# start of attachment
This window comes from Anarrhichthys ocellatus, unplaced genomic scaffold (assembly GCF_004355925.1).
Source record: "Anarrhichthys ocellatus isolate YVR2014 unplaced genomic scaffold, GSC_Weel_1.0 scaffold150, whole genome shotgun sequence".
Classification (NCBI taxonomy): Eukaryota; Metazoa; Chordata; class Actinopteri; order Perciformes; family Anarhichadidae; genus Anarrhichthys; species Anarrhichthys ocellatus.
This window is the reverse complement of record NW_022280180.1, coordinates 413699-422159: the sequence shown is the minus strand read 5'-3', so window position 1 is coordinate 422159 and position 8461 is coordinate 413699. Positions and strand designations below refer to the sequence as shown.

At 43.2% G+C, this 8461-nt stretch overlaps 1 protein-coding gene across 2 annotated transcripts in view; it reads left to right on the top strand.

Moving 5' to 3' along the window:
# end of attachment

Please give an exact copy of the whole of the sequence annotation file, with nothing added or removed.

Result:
This window comes from Anarrhichthys ocellatus, unplaced genomic scaffold (assembly GCF_004355925.1).
Source record: "Anarrhichthys ocellatus isolate YVR2014 unplaced genomic scaffold, GSC_Weel_1.0 scaffold150, whole genome shotgun sequence".
Classification (NCBI taxonomy): Eukaryota; Metazoa; Chordata; class Actinopteri; order Perciformes; family Anarhichadidae; genus Anarrhichthys; species Anarrhichthys ocellatus.
This window is the reverse complement of record NW_022280180.1, coordinates 413699-422159: the sequence shown is the minus strand read 5'-3', so window position 1 is coordinate 422159 and position 8461 is coordinate 413699. Positions and strand designations below refer to the sequence as shown.

At 43.2% G+C, this 8461-nt stretch overlaps 1 protein-coding gene across 2 annotated transcripts in view; it reads left to right on the top strand.

Moving 5' to 3' along the window: